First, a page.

Posted by Rebekah McLain on Monday, December 29, 2014 - 00:00
Bonuses combine two powerful forms of motivation — extra pay and clear acknowledgement that an employee has done a great job. So talking about changes to these rewards can feel a bit daunting.
But even if these conversations aren’t easy, they’re essential. Otherwise, you can set up employees for disappointments and lower office morale.
Here are four tips to consider:
1. Talk to employees right away.
If your company’s bonus program is being changed, share the details as soon as possible . You’ll give your team more time to adjust their expectations — and their personal plans and budgets. And you can avoid rumors and speculation that dampen employees’ spirits and productivity.
2. Provide reasons and resources.
Even if your employees aren’t thrilled by what’s happening to their bonuses, they can understand when a change is necessary. So provide as much information as possible , and be straightforward with your team about the reasons. If bonuses were cut across the board, reassure employees that it wasn’t tied to their performance. Some program adjustments involve changes in the way bonuses are administered — who qualifies, payment timing, etc., which means not all employees would see a reduction (see Tip #4.) Either way, if you don’t know all the details, give your staff other sources they can turn to with their questions.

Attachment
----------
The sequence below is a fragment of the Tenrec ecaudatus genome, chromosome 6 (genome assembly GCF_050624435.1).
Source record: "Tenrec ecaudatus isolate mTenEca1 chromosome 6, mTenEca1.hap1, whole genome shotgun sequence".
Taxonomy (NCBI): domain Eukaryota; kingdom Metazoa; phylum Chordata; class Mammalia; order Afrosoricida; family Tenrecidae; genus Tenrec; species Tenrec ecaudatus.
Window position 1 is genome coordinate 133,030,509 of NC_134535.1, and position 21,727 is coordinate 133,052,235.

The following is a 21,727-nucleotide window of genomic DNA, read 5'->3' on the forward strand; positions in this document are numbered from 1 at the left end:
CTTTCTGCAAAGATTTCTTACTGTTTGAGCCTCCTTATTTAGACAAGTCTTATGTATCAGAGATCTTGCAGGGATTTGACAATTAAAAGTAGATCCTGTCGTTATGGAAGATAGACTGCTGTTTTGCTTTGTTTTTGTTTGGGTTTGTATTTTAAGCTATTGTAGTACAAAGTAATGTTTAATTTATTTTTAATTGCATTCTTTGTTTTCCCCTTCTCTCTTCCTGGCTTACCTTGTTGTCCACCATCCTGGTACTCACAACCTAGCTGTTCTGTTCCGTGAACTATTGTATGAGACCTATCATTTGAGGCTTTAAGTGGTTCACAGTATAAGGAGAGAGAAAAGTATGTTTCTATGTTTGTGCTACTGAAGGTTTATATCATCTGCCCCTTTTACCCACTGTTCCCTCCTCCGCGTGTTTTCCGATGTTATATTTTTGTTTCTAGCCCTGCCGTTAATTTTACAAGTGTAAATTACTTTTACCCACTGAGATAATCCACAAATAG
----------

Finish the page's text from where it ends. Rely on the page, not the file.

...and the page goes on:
3. Offer other kinds of rewards.
If tighter budgets are affecting the way bonuses are distributed , start with empathy when delivering the news. A loss of income can be painful to virtually anyone. Then find other ways to show your gratitude for employees’ achievements. Personal, handwritten notes are one way to thank your team members individually. Or a hold a small celebration or department lunch where you express your appreciation for each person’s contribution. These communications can be important for keeping up employees’ spirits, in a time of unexpected changes. And your sincerity will be valued.
4. Clarify structural changes.
If your company’s whole bonus program is being restructured, make sure your employees understand the new details. That means you should outline which employees are eligible for a particular bonus. Explain the qualifications, such as specific goals that must be met. And clarify when the bonus will be paid. A referral bonus, for example, might not be paid until a new employee has worked at your company successfully for several months. By making these points clear, you can keep employees motivated, while setting realistic expectations.
Although talking to your staff about changes to their bonuses can be challenging, it’s crucially important to keep them in the loop. A Robert Half survey found that a lack of honest communication is at the heart of most employee morale problems. But one of the best ways to remedy that problem is to get a good discussion started.
Have you had to communicate holiday bonus changes to your staff? How did you handle the situation? Share your experience and success stories in the comments section.